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Enhanced Normalized Difference Vegetation  Index (ENDVI)

We have created a new way to analyze vegetation and other objects using visible blue, visible green and near infrared data.  Traditionally, Normalized Difference Vegetation Index (NDVI) NDVI uses only red and near infrared data.  NDVI used these bands because that was what was available back in the old Kodak Color Infrared (CIR) film days.  Today, the Kodak film is long discontinued and digital cameras respond different to light than film especially in the infrared regions.


The traditional NDVI measurement uses the formula:


 The traditional NDVI formula uses the blue channel for the NIR because the Kodak had created a special kind of color infrared film where the blue crystals could respond to blue or infrared light while the red and green crystals only responded to visible light.  By using a visible blue light blocking filter, the user could capture an image where Blue = NIR, Green = Visible Green, and Red = Visible Red.  The red channel was used instead of the green since the green channel would also reflect light while the red channel absorbed light when taking pictures of plants.   The key is that you need a NIR plant reflective channel and a visible plant absorption channel.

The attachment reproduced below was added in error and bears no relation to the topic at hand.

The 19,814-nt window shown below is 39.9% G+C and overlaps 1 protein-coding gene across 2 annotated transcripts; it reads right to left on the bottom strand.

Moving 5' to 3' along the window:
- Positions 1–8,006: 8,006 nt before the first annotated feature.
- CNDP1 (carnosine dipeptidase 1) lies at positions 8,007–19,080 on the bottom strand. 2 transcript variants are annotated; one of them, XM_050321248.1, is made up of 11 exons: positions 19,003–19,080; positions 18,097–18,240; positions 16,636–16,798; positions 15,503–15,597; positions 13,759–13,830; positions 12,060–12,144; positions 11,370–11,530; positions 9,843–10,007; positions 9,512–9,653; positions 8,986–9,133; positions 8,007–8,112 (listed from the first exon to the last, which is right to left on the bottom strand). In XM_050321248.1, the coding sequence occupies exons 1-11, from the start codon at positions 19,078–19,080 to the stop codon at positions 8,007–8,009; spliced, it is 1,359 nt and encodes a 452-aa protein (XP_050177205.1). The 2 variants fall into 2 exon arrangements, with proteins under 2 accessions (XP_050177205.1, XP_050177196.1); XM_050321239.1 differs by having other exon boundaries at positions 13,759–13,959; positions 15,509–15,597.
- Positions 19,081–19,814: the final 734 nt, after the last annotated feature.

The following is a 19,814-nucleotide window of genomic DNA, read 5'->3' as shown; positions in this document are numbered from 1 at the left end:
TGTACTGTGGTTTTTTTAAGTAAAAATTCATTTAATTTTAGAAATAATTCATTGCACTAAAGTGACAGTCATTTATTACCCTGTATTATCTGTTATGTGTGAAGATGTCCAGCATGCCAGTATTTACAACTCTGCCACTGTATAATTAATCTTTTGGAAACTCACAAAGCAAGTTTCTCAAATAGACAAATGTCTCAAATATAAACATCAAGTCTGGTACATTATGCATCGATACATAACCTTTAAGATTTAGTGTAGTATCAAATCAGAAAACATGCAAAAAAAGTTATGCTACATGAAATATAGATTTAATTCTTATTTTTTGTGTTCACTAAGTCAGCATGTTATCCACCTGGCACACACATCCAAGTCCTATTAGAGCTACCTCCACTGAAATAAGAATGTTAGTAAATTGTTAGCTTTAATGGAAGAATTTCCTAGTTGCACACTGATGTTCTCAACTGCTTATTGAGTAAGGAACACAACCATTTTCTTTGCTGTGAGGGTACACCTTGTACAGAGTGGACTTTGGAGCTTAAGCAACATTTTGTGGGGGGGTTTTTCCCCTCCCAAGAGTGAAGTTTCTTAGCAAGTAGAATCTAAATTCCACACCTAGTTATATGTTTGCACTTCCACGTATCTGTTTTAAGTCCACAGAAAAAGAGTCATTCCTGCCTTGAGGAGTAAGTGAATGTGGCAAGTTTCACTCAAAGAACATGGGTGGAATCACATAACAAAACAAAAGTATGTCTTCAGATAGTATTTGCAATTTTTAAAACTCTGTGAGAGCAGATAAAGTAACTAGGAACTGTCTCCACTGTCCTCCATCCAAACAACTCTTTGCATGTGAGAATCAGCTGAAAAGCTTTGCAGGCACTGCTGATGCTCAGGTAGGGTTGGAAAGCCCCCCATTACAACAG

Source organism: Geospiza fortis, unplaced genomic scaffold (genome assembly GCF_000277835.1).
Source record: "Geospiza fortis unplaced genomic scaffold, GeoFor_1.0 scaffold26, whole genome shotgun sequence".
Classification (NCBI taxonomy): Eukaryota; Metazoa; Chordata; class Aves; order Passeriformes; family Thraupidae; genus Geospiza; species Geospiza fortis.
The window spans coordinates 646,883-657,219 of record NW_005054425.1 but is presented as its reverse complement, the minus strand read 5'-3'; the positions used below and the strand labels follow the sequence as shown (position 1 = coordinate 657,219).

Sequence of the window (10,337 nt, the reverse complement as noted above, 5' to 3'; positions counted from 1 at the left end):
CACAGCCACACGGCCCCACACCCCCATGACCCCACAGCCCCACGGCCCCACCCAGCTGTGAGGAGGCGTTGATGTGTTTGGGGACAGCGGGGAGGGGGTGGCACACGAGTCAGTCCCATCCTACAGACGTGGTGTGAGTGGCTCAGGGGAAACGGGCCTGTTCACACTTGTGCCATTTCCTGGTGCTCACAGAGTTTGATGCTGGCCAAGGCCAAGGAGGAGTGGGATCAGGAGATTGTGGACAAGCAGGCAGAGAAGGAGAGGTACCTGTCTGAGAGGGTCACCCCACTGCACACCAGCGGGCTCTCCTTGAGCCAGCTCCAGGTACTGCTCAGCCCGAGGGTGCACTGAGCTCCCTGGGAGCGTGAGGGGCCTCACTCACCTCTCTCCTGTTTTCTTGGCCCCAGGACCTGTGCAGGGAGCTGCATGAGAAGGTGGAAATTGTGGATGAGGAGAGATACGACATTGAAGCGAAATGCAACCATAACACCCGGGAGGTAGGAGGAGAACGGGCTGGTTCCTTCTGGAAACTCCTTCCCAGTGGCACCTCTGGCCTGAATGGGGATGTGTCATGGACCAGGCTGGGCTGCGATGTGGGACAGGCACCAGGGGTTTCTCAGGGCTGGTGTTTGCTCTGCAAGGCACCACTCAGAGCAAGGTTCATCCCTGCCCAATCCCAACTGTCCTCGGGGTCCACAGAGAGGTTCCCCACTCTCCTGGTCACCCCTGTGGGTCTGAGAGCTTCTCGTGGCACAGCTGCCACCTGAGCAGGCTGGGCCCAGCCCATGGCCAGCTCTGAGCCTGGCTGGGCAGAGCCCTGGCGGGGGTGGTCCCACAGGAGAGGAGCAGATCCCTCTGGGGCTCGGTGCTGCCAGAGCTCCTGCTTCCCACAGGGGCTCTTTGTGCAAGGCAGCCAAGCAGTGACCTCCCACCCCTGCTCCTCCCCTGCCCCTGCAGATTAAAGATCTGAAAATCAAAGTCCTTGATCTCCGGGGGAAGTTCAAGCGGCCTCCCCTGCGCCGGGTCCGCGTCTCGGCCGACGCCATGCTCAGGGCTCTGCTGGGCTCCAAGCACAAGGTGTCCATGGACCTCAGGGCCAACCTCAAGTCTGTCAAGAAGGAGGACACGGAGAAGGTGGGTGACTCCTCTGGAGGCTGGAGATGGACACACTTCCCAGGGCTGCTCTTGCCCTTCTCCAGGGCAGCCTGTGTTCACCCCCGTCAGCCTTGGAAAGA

Digital cameras respond different than film.  The main thing to understand is that you want the camera to have near infrared and visible bands in separate channels.  Once you have the NIR isolated in a color channel, you can perform NDVI type measurements.   With our NDVI cameras, the blue and green channels see visible light while the red sees the NIR.  Thus, the NDVI formula can be re-written for these cameras as:

The blue channel for our NDVI can be used equally as well for the visible absorption channel as the Kodak film used the red as the visible absorption channel.


We have found that you can get even better results if you use the red and green as the reflective channels while using the blue as the absorption channel.  Remember that a normal healthy plant will reflect both visible green light and NIR light.  We can improve on the NDVI formula for these cameras by changing the formula:



This ENDVI formula sums the NIR and Green channels together for the reflective channel.  The Blue channel is multiplied by two to compensate for the NIR and Green channels being summed together.